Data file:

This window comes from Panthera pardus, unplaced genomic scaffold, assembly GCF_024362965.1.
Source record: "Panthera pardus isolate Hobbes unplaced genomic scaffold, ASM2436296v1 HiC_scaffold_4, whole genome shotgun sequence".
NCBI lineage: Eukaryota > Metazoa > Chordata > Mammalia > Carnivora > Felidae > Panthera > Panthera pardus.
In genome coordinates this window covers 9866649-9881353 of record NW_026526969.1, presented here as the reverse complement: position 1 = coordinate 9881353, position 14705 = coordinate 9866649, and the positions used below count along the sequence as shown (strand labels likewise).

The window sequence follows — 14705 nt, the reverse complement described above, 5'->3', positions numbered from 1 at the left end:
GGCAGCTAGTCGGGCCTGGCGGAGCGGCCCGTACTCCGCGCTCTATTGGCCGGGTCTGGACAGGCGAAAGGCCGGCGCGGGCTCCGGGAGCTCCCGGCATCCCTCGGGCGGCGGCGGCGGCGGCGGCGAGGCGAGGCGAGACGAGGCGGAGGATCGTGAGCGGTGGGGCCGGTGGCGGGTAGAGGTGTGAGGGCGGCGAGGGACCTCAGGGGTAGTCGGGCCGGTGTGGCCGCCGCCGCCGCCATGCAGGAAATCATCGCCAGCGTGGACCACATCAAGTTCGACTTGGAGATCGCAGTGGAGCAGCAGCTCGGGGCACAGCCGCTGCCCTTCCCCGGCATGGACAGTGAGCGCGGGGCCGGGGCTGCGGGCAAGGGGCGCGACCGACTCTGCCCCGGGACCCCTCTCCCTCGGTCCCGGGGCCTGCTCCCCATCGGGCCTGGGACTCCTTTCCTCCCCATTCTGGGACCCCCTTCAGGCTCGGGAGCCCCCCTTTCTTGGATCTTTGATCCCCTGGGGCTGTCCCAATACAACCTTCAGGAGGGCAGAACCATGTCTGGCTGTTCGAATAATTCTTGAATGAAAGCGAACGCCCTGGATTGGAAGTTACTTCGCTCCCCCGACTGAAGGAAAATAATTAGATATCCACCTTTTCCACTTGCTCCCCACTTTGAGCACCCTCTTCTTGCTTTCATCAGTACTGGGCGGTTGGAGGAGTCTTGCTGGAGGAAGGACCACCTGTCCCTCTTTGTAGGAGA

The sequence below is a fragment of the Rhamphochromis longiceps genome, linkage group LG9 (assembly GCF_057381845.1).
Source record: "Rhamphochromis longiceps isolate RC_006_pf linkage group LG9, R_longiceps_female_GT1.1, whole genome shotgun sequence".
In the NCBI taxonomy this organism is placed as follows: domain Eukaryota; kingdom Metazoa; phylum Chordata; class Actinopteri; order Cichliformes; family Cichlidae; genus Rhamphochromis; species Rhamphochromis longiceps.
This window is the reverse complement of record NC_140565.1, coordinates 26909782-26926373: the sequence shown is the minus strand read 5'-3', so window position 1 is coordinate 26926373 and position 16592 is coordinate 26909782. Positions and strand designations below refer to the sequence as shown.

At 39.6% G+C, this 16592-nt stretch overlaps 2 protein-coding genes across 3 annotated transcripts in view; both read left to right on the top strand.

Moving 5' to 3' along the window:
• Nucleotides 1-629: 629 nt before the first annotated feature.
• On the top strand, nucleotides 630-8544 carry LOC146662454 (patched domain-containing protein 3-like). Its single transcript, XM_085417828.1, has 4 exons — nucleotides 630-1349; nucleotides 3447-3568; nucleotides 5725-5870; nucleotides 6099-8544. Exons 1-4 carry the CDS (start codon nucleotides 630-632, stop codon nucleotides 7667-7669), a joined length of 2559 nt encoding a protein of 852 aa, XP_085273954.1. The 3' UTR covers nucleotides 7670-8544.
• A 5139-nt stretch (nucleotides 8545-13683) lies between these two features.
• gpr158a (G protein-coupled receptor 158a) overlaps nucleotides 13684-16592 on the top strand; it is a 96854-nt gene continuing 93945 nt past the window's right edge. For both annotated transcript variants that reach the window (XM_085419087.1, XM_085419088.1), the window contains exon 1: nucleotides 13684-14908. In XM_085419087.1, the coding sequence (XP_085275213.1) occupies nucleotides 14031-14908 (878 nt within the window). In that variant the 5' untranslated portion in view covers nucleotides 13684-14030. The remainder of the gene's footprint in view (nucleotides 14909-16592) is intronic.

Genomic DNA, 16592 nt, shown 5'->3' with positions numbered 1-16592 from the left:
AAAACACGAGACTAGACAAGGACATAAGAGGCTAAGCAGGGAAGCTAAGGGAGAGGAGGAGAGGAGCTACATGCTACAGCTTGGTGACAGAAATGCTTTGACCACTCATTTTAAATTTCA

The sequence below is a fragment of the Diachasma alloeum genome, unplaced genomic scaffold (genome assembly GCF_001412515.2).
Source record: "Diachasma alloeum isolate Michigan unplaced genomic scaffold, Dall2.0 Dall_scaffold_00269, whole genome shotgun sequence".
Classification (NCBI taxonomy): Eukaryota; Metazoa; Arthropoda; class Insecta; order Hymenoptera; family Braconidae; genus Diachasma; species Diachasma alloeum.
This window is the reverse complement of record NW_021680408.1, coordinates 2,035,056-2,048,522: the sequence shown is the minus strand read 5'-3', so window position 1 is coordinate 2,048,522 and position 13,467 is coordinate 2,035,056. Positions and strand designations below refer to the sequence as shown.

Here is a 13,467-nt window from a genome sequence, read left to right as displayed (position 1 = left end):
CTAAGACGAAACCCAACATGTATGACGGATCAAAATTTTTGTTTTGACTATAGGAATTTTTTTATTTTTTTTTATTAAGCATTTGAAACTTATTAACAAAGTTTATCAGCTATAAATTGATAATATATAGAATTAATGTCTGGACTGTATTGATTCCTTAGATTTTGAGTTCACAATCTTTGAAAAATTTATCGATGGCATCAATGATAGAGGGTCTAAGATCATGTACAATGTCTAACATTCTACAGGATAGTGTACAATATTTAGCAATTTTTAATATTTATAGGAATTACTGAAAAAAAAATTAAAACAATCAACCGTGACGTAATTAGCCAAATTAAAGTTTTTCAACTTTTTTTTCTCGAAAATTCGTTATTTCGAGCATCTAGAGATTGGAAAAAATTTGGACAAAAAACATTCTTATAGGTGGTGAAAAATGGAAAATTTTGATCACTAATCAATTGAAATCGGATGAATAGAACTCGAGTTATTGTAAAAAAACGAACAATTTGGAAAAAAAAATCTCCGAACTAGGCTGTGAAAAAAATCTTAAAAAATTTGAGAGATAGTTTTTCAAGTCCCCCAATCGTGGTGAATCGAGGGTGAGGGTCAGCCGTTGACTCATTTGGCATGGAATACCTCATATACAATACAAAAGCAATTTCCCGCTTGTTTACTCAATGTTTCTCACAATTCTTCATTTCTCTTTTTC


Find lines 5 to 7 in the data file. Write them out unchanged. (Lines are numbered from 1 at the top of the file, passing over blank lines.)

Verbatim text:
The window sequence follows — 14705 nt, the reverse complement described above, 5'->3', positions numbered from 1 at the left end:
GGCAGCTAGTCGGGCCTGGCGGAGCGGCCCGTACTCCGCGCTCTATTGGCCGGGTCTGGACAGGCGAAAGGCCGGCGCGGGCTCCGGGAGCTCCCGGCATCCCTCGGGCGGCGGCGGCGGCGGCGGCGAGGCGAGGCGAGACGAGGCGGAGGATCGTGAGCGGTGGGGCCGGTGGCGGGTAGAGGTGTGAGGGCGGCGAGGGACCTCAGGGGTAGTCGGGCCGGTGTGGCCGCCGCCGCCGCCATGCAGGAAATCATCGCCAGCGTGGACCACATCAAGTTCGACTTGGAGATCGCAGTGGAGCAGCAGCTCGGGGCACAGCCGCTGCCCTTCCCCGGCATGGACAGTGAGCGCGGGGCCGGGGCTGCGGGCAAGGGGCGCGACCGACTCTGCCCCGGGACCCCTCTCCCTCGGTCCCGGGGCCTGCTCCCCATCGGGCCTGGGACTCCTTTCCTCCCCATTCTGGGACCCCCTTCAGGCTCGGGAGCCCCCCTTTCTTGGATCTTTGATCCCCTGGGGCTGTCCCAATACAACCTTCAGGAGGGCAGAACCATGTCTGGCTGTTCGAATAATTCTTGAATGAAAGCGAACGCCCTGGATTGGAAGTTACTTCGCTCCCCCGACTGAAGGAAAATAATTAGATATCCACCTTTTCCACTTGCTCCCCACTTTGAGCACCCTCTTCTTGCTTTCATCAGTACTGGGCGGTTGGAGGAGTCTTGCTGGAGGAAGGACCACCTGTCCCTCTTTGTAGGAGA

The sequence below is a fragment of the Rhamphochromis longiceps genome, linkage group LG9 (assembly GCF_057381845.1).